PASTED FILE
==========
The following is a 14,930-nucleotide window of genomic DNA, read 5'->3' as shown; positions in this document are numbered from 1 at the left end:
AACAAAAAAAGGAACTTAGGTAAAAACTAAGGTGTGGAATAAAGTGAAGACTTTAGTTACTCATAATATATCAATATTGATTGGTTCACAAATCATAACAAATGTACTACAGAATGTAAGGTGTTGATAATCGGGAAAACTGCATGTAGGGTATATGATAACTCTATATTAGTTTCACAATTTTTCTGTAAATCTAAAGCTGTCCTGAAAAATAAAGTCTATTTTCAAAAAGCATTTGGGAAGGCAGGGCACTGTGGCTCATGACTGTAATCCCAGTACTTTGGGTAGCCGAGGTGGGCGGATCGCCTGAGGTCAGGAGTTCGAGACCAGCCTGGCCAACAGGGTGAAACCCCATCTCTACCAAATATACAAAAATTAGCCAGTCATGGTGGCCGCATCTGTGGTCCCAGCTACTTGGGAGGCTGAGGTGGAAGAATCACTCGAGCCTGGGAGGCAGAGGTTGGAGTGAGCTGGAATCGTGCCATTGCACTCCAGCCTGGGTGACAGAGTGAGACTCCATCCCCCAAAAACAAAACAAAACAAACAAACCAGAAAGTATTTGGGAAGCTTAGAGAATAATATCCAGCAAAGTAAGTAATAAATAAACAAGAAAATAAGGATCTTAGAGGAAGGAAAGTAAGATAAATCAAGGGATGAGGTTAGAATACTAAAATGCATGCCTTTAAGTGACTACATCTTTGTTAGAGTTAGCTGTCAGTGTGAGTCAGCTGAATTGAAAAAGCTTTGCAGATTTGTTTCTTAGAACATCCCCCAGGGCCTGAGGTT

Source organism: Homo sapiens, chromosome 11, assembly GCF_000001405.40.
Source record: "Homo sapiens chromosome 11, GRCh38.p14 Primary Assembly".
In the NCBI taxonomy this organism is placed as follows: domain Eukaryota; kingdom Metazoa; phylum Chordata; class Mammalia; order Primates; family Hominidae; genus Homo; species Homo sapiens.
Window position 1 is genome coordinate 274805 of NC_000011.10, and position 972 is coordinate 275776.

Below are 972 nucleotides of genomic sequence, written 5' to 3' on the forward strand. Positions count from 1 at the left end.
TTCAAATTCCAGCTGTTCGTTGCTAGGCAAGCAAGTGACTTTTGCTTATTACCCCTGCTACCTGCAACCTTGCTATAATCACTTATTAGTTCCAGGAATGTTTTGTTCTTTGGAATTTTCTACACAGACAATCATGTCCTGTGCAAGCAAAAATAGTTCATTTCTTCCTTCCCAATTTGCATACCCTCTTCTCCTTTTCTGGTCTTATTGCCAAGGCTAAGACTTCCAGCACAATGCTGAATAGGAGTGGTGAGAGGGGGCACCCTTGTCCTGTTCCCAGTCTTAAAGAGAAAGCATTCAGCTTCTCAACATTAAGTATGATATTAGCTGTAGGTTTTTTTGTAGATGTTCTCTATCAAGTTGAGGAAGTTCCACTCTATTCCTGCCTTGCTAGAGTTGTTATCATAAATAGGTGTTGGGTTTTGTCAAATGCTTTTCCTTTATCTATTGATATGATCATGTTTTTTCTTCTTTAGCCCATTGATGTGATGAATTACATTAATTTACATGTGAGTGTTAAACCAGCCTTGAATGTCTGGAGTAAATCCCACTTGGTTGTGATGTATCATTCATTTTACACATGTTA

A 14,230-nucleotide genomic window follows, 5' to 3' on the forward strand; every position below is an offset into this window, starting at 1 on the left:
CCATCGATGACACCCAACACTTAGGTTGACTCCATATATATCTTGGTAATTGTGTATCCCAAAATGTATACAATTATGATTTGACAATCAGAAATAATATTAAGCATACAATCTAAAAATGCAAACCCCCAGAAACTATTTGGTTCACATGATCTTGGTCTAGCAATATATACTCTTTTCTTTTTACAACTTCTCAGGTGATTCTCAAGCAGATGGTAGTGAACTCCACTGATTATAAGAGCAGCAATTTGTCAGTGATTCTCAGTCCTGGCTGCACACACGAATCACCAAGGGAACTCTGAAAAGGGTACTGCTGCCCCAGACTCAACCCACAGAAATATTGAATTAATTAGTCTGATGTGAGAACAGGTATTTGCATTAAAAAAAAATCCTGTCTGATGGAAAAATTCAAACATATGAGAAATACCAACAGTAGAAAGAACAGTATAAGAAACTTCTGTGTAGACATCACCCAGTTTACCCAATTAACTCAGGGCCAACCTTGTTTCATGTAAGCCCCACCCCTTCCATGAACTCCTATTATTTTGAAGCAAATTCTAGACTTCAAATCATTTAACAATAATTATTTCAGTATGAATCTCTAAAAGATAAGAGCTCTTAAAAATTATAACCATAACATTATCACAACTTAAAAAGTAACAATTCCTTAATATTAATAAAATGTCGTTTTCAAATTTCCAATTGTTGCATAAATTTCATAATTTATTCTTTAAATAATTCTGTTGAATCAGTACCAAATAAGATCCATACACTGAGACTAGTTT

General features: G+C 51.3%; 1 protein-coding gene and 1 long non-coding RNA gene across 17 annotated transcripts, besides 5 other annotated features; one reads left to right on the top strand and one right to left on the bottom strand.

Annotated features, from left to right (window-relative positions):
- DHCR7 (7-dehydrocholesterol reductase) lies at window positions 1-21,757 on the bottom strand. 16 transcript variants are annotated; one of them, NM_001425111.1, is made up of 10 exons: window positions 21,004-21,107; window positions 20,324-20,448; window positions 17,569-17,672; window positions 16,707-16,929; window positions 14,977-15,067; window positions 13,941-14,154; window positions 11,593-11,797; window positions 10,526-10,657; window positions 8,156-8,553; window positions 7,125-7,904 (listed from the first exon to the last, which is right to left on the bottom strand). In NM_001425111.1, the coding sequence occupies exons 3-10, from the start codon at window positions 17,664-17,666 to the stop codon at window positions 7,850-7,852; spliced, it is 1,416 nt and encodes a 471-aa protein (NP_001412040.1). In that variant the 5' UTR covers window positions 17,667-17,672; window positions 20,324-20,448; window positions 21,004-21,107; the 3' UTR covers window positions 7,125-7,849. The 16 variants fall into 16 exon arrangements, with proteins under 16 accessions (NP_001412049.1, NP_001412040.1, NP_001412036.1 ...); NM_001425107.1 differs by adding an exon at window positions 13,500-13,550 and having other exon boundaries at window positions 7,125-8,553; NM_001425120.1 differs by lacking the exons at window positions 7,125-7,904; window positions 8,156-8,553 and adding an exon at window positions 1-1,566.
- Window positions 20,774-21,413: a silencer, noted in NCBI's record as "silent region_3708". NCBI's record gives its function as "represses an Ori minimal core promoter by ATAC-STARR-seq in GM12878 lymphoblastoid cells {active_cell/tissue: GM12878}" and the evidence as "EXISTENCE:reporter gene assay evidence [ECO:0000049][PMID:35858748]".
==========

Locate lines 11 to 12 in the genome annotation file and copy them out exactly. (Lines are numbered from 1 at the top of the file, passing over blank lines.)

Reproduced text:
General features: G+C 51.3%; 1 protein-coding gene and 1 long non-coding RNA gene across 17 annotated transcripts, besides 5 other annotated features; one reads left to right on the top strand and one right to left on the bottom strand.

Annotated features, from left to right (window-relative positions):